Quantcast

Overwhelming Majority of Voters Want TransCanada to Testify Under Oath Where Keystone XL Tar Sands Will Be Sold

Energy

While the final decision rests with President Barack Obama, people still want to know all they can about the Keystone XL pipeline and where its tar sands oil would be sold if its construction is approved.

According to a poll conducted last week by NextGen Climate Action and SurveyUSA, 85 percent of Americans want Congress to ensure it is certain where the oil from the Keystone XL pipeline is going. Nearly as many—79 percent—want TransCanada to testify under oath about whether the oil will stay in the country.

Also, 80 percent want TransCanada to have to make clear where oil from the pipeline is going before Obama reaches a final decision.

New Haven, CT residents protest the Keystone XL pipeline earlier this month outside of the Giaimo Federal Building. Photo credit: @Bendicoot/Twitter

The study did not ask people whether they were for or against the pipeline. Instead, it sought to understand the extent to which they believe or do not believe that the oil would actually remain in the U.S. To that end, a combined 84 percent said they had either "a lot" or "a little" concern that Chinese government-backed companies invested $30 billion in the project.

Table credit: NextGen Climate Action and SurveyUSA

SurveyUSA polled more than 5,000 U.S., particularly in Alabama, Michigan, Ohio, Florida, North Carolina, South Carolina, Louisiana, Iowa and New Hampshire. While the majority of respondents want Congress to be certain of the oil's destination, only 54 percent say they think most of the oil will stay in the U.S.

“Just as striking is how these findings cut across party lines," a SurveyUSA study summary reads. "Consensus on key pipeline policy is shared by liberals and conservatives, Republicans and Democrats, the less educated and the more educated, the less affluent and the more affluent."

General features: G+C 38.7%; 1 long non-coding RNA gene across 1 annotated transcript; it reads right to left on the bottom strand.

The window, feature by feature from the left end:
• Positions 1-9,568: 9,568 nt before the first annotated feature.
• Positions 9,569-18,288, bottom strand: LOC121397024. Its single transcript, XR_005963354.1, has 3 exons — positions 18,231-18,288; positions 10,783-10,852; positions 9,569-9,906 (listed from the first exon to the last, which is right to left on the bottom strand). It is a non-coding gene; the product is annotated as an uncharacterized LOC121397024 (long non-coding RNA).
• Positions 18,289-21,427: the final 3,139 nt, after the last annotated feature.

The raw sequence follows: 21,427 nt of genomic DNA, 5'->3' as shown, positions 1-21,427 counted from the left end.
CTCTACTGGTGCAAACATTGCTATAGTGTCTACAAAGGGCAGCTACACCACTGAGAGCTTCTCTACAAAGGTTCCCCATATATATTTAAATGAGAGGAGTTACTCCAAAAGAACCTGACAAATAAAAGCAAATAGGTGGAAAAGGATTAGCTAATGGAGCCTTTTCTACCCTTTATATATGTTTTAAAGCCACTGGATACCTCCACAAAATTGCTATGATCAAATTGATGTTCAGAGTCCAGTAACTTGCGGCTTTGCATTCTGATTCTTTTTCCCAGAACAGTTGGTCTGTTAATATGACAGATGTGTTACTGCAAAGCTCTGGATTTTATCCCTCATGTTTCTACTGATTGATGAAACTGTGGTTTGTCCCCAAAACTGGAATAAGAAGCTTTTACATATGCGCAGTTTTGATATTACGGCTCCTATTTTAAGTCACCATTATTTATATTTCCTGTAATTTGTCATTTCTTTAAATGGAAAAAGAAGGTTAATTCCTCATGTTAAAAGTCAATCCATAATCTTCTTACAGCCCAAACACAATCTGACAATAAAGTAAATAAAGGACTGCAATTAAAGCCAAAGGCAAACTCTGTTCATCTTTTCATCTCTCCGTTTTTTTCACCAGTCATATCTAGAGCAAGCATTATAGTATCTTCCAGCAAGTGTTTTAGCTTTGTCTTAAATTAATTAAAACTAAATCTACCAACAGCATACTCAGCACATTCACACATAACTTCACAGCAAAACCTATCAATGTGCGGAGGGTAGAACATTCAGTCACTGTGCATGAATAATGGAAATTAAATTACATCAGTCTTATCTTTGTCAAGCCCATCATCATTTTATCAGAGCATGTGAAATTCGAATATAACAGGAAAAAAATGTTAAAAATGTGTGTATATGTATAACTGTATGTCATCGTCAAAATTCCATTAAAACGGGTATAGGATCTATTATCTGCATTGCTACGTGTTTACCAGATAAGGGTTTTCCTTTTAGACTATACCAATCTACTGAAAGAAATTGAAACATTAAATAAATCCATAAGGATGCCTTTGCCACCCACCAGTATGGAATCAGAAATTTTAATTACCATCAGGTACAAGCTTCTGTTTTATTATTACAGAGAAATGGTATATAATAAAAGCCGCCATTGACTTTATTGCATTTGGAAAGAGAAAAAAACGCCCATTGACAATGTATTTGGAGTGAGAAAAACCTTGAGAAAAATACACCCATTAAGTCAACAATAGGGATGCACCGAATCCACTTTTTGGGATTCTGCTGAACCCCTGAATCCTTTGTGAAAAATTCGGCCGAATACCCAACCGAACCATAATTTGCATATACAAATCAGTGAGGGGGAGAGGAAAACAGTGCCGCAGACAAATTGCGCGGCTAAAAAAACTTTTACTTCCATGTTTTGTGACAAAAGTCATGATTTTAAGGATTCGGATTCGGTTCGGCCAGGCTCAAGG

Sixty-eight percent said that potential leaks by U.S. State Department staff to the Canadian government should be investigated.

Wednesday, the Lancaster County District Court in Lincoln, NE found the law that amended Nebraska state pipeline laws to clear the way for the Keystone XL pipeline to be unconstitutional and void.

Visit EcoWatch’s KEYSTONE XL page for more related news on this topic.

 

EcoWatch Daily Newsletter

Pixabay

By Claire L. Jarvis

A ruckus over biofuels has been brewing in Iowa.

Read More Show Less
Serena and Venus Williams have been known to follow a vegan diet. Edwin Martinez / Flickr / CC BY 2.0

By Whitney E. Akers

  • "The Game Changers" is a new documentary on Netflix that posits a vegan diet can improve athletic performance in professional athletes.

  • Limited studies available show that the type of diet — plant-based or omnivorous — doesn't give you an athletic advantage.

  • We talked to experts about what diet is the best for athletic performance.

Packed with record-setting athletes displaying cut physiques and explosive power, "The Game Changers," a new documentary on Netflix, has a clear message: Vegan is best.

Read More Show Less
Sponsored
An illegally trafficked tiger skull and pelt. Ryan Moehring / USFWS

By John R. Platt

When it comes to solving problems related to wildlife trade, there are an awful lot of "sticky widgets."

Read More Show Less
Pexels

By Franziska Spritzler, RD, CDE

Inflammation can be both good and bad.

On one hand, it helps your body defend itself from infection and injury. On the other hand, chronic inflammation can lead to weight gain and disease.

Read More Show Less
Pexels

By Dan Nosowitz

It's no secret that the past few years have been disastrous for the American farming industry.

Read More Show Less
Sponsored
Pexels

By Gavin Van De Walle, MS, RD

Medium-chain triglyceride (MCT) oil and coconut oil are fats that have risen in popularity alongside the ketogenic, or keto, diet.

Read More Show Less
Pexels

By Bijal Trivedi

The Centers for Disease Control and Prevention (CDC) released a report on Nov. 13 that describes a list of microorganisms that have become resistant to antibiotics and pose a serious threat to public health. Each year these so-called superbugs cause more than 2.8 million infections in the U.S. and kill more than 35,000 people.

Read More Show Less
Rool Paap / Flickr / CC BY 2.0

By Franziska Spritzler, RD, CDE

Inflammation can be good or bad depending on the situation.

Read More Show Less